Monetary Policy, Inflation, and Distributional Impact: South Africa’s Case

Author/Editor:

Ken Miyajima

Publication Date:

March 19, 2021

Electronic Access:

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Disclaimer: IMF Working Papers describe research in progress by the author(s) and are published to elicit comments and to encourage debate. The views expressed in IMF Working Papers are those of the author(s) and do not necessarily represent the views of the IMF, its Executive Board, or IMF management.

Summary:

The South African Reserve Bank has continued to fulfill its constitutional mandate to protect the value of the local currency by keeping inflation low and steady. This paper provides evidence that monetary policy tightening aimed at maintaining low and stable inflation could at the same time reduce consumption inequality over a 12–18 month horizon, commonly understood as the transmission lag of monetary policy action to the real economy, and similar to the distance between survey waves used in the analysis. In response to “exogenous” monetary policy tightening, the real consumption of individuals at lower ends of the consumption distribution declines relatively modestly, or even increases. With greater reliance on government transfers, thus smaller reliance on labor income, and relatively larger food consumption, these individuals appear to benefit mainly from lower inflation. By contrast, the real consumption of individuals at higher ends of the consumption distribution is more likely to decline due to lower labor income, weaker asset price performance, and higher debt service cost.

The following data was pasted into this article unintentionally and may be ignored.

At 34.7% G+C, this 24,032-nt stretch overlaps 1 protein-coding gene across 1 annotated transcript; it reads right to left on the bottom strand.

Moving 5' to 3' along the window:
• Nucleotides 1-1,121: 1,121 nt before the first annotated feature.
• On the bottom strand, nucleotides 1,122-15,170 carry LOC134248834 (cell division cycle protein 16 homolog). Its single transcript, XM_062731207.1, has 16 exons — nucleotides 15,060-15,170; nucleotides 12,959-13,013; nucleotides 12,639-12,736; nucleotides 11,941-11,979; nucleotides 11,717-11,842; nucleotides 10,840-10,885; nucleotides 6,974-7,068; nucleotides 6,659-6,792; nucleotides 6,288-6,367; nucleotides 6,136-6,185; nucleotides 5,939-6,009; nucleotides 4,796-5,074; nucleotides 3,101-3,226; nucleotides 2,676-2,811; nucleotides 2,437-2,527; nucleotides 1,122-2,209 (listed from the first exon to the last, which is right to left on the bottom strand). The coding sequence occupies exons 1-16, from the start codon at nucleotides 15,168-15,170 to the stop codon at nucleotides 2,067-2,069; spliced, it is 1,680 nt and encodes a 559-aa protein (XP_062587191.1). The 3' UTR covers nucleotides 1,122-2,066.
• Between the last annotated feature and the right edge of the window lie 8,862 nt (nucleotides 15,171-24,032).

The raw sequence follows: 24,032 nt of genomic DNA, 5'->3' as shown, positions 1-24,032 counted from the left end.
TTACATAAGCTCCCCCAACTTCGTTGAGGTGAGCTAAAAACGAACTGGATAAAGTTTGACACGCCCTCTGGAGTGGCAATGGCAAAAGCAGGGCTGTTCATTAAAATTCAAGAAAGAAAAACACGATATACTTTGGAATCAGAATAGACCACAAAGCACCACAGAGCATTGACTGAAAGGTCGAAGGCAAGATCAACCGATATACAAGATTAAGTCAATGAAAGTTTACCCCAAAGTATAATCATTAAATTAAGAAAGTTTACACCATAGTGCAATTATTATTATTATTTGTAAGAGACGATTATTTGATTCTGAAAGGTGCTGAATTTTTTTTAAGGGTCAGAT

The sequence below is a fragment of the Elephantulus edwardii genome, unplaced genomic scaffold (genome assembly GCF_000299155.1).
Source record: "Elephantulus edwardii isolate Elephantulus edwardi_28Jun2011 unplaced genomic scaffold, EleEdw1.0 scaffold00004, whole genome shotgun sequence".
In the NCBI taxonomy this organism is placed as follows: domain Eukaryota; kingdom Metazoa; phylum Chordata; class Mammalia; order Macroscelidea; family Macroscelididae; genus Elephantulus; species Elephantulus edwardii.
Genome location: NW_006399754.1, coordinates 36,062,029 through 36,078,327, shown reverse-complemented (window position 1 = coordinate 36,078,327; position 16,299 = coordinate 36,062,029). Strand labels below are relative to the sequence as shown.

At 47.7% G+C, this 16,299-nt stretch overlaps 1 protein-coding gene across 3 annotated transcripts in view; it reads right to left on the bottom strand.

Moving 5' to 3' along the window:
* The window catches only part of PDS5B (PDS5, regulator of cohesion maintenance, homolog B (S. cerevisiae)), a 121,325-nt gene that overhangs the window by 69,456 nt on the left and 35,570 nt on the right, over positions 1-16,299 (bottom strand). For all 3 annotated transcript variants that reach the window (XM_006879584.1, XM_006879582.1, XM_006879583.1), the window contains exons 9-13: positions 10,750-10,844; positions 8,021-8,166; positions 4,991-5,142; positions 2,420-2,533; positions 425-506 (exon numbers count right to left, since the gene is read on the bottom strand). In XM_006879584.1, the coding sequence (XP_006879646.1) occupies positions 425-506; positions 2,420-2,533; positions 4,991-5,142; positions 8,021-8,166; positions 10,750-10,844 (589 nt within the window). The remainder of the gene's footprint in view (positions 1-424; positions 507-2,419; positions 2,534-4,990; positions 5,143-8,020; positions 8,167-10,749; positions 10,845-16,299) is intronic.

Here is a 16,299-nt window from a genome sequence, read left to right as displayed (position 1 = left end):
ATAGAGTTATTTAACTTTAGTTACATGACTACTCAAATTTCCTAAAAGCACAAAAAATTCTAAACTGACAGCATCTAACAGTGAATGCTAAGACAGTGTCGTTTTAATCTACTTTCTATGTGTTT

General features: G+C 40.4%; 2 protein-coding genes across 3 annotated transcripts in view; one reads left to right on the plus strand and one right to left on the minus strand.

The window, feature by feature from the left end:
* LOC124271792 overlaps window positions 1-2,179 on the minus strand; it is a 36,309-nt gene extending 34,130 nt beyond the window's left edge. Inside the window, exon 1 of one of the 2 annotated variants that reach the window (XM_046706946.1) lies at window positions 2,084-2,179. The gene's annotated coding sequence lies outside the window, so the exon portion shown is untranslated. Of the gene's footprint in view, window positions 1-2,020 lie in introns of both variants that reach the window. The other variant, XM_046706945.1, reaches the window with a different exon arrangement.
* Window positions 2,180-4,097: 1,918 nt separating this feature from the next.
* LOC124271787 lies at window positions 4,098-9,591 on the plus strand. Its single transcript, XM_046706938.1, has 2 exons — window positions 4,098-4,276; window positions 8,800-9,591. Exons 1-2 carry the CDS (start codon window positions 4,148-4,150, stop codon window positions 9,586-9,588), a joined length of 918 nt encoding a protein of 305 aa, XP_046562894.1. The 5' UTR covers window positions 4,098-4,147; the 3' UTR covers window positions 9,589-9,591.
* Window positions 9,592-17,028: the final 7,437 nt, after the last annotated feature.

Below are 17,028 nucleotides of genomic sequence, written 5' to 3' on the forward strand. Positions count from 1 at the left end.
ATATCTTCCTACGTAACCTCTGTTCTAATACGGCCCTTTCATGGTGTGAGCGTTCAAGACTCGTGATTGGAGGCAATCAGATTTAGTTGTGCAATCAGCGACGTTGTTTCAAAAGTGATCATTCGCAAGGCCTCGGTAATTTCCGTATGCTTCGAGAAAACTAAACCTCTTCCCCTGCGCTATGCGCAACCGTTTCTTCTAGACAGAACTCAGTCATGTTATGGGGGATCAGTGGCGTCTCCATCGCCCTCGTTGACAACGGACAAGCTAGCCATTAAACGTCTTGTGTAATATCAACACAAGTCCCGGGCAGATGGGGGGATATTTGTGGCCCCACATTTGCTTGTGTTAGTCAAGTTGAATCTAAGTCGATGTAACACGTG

Series:

Working Paper No. 2021/078

Subject:

Frequency:

regular

English

Publication Date:

March 19, 2021

ISBN/ISSN:

9781513574356/1018-5941

Stock No:

WPIEA2021078

Format:

Paper

Pages:

24

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